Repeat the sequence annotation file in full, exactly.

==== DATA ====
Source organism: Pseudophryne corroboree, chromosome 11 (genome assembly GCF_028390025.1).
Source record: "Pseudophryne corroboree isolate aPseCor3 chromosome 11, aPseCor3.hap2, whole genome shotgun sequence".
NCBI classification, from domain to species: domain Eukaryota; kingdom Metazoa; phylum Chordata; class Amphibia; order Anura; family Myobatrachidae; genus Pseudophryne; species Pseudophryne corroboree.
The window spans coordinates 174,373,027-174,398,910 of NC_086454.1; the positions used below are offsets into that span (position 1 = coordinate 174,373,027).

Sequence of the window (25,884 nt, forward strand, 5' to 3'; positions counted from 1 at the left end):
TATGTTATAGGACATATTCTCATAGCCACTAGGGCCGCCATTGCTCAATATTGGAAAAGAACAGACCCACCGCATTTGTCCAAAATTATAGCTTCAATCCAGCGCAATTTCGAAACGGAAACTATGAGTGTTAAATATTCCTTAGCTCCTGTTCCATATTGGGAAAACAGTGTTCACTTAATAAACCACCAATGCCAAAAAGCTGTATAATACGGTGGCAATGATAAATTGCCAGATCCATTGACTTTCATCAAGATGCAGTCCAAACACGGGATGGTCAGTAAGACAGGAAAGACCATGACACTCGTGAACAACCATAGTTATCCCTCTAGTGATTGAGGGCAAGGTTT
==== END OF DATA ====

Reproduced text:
Source organism: Pseudophryne corroboree, chromosome 11 (genome assembly GCF_028390025.1).
Source record: "Pseudophryne corroboree isolate aPseCor3 chromosome 11, aPseCor3.hap2, whole genome shotgun sequence".
NCBI classification, from domain to species: domain Eukaryota; kingdom Metazoa; phylum Chordata; class Amphibia; order Anura; family Myobatrachidae; genus Pseudophryne; species Pseudophryne corroboree.
The window spans coordinates 174,373,027-174,398,910 of NC_086454.1; the positions used below are offsets into that span (position 1 = coordinate 174,373,027).

Sequence of the window (25,884 nt, forward strand, 5' to 3'; positions counted from 1 at the left end):
TATGTTATAGGACATATTCTCATAGCCACTAGGGCCGCCATTGCTCAATATTGGAAAAGAACAGACCCACCGCATTTGTCCAAAATTATAGCTTCAATCCAGCGCAATTTCGAAACGGAAACTATGAGTGTTAAATATTCCTTAGCTCCTGTTCCATATTGGGAAAACAGTGTTCACTTAATAAACCACCAATGCCAAAAAGCTGTATAATACGGTGGCAATGATAAATTGCCAGATCCATTGACTTTCATCAAGATGCAGTCCAAACACGGGATGGTCAGTAAGACAGGAAAGACCATGACACTCGTGAACAACCATAGTTATCCCTCTAGTGATTGAGGGCAAGGTTT